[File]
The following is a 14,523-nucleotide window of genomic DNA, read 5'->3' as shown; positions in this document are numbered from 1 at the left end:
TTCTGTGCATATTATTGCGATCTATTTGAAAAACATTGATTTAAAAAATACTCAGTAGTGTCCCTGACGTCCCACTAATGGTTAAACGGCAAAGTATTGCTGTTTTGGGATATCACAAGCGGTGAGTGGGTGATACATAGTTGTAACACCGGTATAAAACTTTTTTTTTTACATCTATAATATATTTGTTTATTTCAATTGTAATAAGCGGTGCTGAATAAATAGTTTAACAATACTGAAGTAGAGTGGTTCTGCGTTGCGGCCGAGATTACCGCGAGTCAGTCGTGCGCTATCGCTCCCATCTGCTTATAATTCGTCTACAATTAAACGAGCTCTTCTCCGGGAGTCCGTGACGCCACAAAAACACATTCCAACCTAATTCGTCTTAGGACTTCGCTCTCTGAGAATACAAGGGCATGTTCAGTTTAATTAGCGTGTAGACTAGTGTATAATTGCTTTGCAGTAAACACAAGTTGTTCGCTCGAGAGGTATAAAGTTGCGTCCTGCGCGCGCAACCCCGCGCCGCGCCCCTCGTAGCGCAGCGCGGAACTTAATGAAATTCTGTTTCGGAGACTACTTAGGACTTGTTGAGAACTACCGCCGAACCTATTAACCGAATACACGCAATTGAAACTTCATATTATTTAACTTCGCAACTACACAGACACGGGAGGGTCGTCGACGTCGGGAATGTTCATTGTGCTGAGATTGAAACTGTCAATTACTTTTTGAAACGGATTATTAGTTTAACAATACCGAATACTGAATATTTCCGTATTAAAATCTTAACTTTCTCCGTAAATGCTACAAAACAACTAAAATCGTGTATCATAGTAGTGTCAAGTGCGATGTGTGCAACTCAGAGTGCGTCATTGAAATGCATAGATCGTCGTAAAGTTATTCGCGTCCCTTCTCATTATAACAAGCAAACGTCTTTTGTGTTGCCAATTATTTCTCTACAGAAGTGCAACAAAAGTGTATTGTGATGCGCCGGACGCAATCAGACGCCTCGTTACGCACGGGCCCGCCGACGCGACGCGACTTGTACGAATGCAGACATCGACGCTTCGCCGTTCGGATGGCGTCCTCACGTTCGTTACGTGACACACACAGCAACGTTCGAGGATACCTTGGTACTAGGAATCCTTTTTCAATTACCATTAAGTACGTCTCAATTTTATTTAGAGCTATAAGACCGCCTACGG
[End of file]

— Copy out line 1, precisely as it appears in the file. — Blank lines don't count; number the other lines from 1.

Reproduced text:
The following is a 14,523-nucleotide window of genomic DNA, read 5'->3' as shown; positions in this document are numbered from 1 at the left end: